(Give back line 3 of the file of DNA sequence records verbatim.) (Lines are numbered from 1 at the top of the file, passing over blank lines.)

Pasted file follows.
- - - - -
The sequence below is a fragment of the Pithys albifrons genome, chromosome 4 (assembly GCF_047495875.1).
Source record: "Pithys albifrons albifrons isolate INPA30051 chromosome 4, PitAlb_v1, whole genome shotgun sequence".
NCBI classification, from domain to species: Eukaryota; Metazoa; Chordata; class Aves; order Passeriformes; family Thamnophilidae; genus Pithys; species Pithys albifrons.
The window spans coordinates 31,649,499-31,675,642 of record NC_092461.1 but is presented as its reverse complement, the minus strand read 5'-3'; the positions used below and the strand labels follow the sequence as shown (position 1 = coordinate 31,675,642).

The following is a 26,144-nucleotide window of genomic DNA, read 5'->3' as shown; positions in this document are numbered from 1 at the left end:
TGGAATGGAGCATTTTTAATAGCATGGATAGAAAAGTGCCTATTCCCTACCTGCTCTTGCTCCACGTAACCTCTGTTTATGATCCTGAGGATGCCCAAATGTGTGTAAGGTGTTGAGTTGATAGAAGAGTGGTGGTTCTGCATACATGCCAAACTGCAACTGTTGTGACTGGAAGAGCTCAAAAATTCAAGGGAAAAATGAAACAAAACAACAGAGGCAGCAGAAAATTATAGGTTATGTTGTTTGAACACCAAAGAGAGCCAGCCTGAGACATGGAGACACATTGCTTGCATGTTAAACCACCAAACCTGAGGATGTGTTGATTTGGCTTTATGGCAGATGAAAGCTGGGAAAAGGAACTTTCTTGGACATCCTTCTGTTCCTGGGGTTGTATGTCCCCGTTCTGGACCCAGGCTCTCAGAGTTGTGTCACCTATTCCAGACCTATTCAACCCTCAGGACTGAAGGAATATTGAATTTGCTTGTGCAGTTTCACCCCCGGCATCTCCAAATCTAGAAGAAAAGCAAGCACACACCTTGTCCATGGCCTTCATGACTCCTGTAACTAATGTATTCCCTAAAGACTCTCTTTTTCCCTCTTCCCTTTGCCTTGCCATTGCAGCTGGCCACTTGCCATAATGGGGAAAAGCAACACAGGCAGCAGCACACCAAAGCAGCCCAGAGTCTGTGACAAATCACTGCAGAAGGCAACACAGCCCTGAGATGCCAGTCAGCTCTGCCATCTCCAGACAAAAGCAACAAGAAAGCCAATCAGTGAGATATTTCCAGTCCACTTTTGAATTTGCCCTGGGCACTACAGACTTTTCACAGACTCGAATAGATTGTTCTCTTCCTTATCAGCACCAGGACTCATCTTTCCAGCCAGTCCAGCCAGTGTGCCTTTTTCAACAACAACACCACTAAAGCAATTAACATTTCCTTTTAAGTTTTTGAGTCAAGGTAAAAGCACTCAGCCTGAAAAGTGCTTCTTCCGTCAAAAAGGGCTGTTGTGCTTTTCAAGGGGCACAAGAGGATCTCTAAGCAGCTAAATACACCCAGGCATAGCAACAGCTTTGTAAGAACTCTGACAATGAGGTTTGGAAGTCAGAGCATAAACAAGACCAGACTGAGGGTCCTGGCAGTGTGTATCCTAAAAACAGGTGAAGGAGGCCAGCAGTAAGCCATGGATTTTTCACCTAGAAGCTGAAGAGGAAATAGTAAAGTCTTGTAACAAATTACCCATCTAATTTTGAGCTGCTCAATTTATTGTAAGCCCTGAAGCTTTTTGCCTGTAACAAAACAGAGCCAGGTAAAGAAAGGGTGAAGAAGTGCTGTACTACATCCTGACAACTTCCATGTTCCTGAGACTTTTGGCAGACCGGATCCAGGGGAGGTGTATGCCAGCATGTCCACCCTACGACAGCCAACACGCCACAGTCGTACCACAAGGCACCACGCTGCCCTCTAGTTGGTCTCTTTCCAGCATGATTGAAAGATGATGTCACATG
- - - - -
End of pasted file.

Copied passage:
NCBI classification, from domain to species: Eukaryota; Metazoa; Chordata; class Aves; order Passeriformes; family Thamnophilidae; genus Pithys; species Pithys albifrons.